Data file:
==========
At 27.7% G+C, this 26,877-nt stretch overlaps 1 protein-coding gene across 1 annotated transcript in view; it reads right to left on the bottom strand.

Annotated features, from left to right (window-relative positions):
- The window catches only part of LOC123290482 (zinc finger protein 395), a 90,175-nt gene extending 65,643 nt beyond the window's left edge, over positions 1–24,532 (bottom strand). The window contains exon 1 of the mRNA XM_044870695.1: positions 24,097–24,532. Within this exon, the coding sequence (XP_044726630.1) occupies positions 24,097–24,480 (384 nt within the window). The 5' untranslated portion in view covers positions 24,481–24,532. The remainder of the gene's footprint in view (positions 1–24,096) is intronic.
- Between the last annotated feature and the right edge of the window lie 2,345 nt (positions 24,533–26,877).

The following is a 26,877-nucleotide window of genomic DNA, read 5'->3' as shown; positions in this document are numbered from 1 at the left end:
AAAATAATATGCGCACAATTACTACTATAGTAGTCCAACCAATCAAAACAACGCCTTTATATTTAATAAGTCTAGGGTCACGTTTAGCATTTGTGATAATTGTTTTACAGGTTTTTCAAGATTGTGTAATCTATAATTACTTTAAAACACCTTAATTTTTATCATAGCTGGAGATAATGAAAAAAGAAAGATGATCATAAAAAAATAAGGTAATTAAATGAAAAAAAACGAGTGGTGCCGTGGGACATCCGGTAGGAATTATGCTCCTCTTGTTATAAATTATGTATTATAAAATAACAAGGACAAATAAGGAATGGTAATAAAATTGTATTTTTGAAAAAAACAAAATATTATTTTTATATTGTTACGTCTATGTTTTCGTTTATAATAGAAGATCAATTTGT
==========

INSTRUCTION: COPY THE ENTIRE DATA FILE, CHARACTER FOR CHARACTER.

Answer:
At 27.7% G+C, this 26,877-nt stretch overlaps 1 protein-coding gene across 1 annotated transcript in view; it reads right to left on the bottom strand.

Annotated features, from left to right (window-relative positions):
- The window catches only part of LOC123290482 (zinc finger protein 395), a 90,175-nt gene extending 65,643 nt beyond the window's left edge, over positions 1–24,532 (bottom strand). The window contains exon 1 of the mRNA XM_044870695.1: positions 24,097–24,532. Within this exon, the coding sequence (XP_044726630.1) occupies positions 24,097–24,480 (384 nt within the window). The 5' untranslated portion in view covers positions 24,481–24,532. The remainder of the gene's footprint in view (positions 1–24,096) is intronic.
- Between the last annotated feature and the right edge of the window lie 2,345 nt (positions 24,533–26,877).

The following is a 26,877-nucleotide window of genomic DNA, read 5'->3' as shown; positions in this document are numbered from 1 at the left end:
AAAATAATATGCGCACAATTACTACTATAGTAGTCCAACCAATCAAAACAACGCCTTTATATTTAATAAGTCTAGGGTCACGTTTAGCATTTGTGATAATTGTTTTACAGGTTTTTCAAGATTGTGTAATCTATAATTACTTTAAAACACCTTAATTTTTATCATAGCTGGAGATAATGAAAAAAGAAAGATGATCATAAAAAAATAAGGTAATTAAATGAAAAAAAACGAGTGGTGCCGTGGGACATCCGGTAGGAATTATGCTCCTCTTGTTATAAATTATGTATTATAAAATAACAAGGACAAATAAGGAATGGTAATAAAATTGTATTTTTGAAAAAAACAAAATATTATTTTTATATTGTTACGTCTATGTTTTCGTTTATAATAGAAGATCAATTTGT